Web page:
Why Getting Consumers to Trust Us Is Incredibly Hard
---Lee Marc Stein, direct marketing consultant and copywriter

Most direct marketers understand the importance of building credibility, particularly in acquisition efforts. Too many don't understand that it has become an incredibly difficult task.

Part of it is our own fault. The industry has used deception and subterfuge to get response at the expense of trust. In fact there is conflict within one of the classic formulas for creative success: AICDA. Great copywriter Milt Pierce added the “C” for “Build Credibility” a few decades ago.

The problem is that the way you accomplish the first “A” (Attract Attention) may severely limit your ability to build credibility.

However, much of the problem of generating trust is caused by societal trends.

In the old (pre-Enron) days, if your company had a name known across the country, that was your credibility. You didn't have to explain, prove your company's financial stability. If your company was not particularly well known, but you had a lot of money, the route was celebrity endorsement. Although that route is still favored by some, its disadvantages became apparent years ago.

(In 1978, working for an agency that had Funk & Wagnall's Wildlife Encyclopedia as an account, we negotiated with the very popular Grizzly Adams for an endorsement in our direct mail package. The test performed beautifully. Then 'ol Grizzly unfortunately free-based himself out of the limelight and out of our direct mail campaign.)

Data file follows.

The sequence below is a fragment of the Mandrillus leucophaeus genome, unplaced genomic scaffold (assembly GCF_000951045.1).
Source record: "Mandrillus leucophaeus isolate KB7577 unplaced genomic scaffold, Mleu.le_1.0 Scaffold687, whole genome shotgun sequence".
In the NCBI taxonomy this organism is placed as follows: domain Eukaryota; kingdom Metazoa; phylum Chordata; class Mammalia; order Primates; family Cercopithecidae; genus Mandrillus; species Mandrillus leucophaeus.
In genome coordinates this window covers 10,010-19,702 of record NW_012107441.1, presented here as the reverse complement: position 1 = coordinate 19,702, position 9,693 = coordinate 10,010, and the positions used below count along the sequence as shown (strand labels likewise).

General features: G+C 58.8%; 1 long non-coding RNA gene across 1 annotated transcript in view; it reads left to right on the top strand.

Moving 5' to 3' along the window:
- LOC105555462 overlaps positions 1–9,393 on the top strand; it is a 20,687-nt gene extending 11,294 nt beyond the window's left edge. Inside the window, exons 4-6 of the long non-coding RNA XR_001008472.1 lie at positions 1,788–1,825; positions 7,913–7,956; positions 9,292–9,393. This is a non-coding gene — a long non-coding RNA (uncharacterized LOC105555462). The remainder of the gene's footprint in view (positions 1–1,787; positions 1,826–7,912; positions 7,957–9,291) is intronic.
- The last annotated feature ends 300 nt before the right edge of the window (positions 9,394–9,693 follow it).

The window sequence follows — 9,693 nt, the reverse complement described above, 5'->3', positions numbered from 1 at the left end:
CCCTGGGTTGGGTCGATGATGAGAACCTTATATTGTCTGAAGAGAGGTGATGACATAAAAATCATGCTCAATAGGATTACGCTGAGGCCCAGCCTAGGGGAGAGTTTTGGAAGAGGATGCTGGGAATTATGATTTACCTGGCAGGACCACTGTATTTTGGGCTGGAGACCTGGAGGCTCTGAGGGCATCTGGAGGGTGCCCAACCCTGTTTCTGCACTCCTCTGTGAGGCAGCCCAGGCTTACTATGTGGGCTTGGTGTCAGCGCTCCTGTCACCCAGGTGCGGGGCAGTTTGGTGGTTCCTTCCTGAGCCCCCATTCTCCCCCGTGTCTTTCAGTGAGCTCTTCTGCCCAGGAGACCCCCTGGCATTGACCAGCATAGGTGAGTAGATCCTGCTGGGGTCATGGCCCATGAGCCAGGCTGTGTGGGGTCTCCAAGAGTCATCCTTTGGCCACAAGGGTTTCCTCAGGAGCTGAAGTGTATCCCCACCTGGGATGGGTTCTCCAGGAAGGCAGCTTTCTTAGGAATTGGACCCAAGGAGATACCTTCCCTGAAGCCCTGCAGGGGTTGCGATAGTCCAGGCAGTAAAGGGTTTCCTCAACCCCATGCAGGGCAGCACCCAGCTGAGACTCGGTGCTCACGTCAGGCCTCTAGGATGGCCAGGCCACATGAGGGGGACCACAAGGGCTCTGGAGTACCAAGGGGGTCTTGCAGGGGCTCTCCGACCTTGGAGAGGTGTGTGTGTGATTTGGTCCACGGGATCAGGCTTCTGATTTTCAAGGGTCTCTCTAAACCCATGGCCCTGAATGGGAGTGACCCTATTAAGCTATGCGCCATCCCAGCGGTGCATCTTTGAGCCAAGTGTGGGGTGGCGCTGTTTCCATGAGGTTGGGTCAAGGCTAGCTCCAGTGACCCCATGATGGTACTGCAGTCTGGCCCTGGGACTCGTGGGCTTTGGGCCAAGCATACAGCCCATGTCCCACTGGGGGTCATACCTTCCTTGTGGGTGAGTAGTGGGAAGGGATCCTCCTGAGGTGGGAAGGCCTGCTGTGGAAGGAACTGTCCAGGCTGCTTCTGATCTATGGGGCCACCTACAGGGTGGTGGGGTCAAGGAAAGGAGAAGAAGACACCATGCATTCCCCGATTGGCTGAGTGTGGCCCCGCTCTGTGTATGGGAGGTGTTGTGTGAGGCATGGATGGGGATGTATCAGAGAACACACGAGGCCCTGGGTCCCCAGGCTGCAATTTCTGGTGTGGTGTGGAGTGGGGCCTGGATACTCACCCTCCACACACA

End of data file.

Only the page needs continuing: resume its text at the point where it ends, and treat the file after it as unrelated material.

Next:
In the old days, dm packages and mail order ads carried sworn statements from auditors and accountants. Now, no one would believe those statements. So what's a company to do in the Age of Disbelief, in an era of "Icon-Toppling" as Faith Popcorn called it? That trend is still very much alive in 2008. Consumers don’t trust any institution; consumer confidence is down 20 points over last year.

Before she streamlined her web site, here were some of the implications of Icon-Toppling Ms. Popcorn shared:

• "Wilt Chamberlain expressed the essence of this Trend: 'No man roots for Goliath.'" So if you're an 'underdog' show your prospects how they benefit from that.

• "Skeptical consumers are ready to bring down the long-accepted monuments of business, government, celebrity and society."

• "Large companies no longer hold our trust. Corporate behemoths like AT&T, Amex, and IBM are scrambling to look small." So if you're a big company, show a human face, admit fallibility.

• "Forget celebrity spokespeople: ads now spotlight the unfamous, the wannabes and the who-was-that's – even a couple of Real People – to sell their wares."

• "A Yankelovich survey shows that customers trust friends above experts when it comes to product recommendations (65% trust friends, 27% trust experts, 8% trust celebrities)." You can't necessarily get a prospect's friends to give testimonials, but neighbors, even people in the same town, may help you build credibility. Use photos of the testimonial-givers, even if they're of poor quality.

One final thought: don't assume you know what it is that will build credibility among your various market segments. Talk to your prospects and ask. If you don't have the money for formal qualitative research, interact with them personally.

Source: Adapted by Lee Marc Stein from his book Street Smart Direct Marketing.




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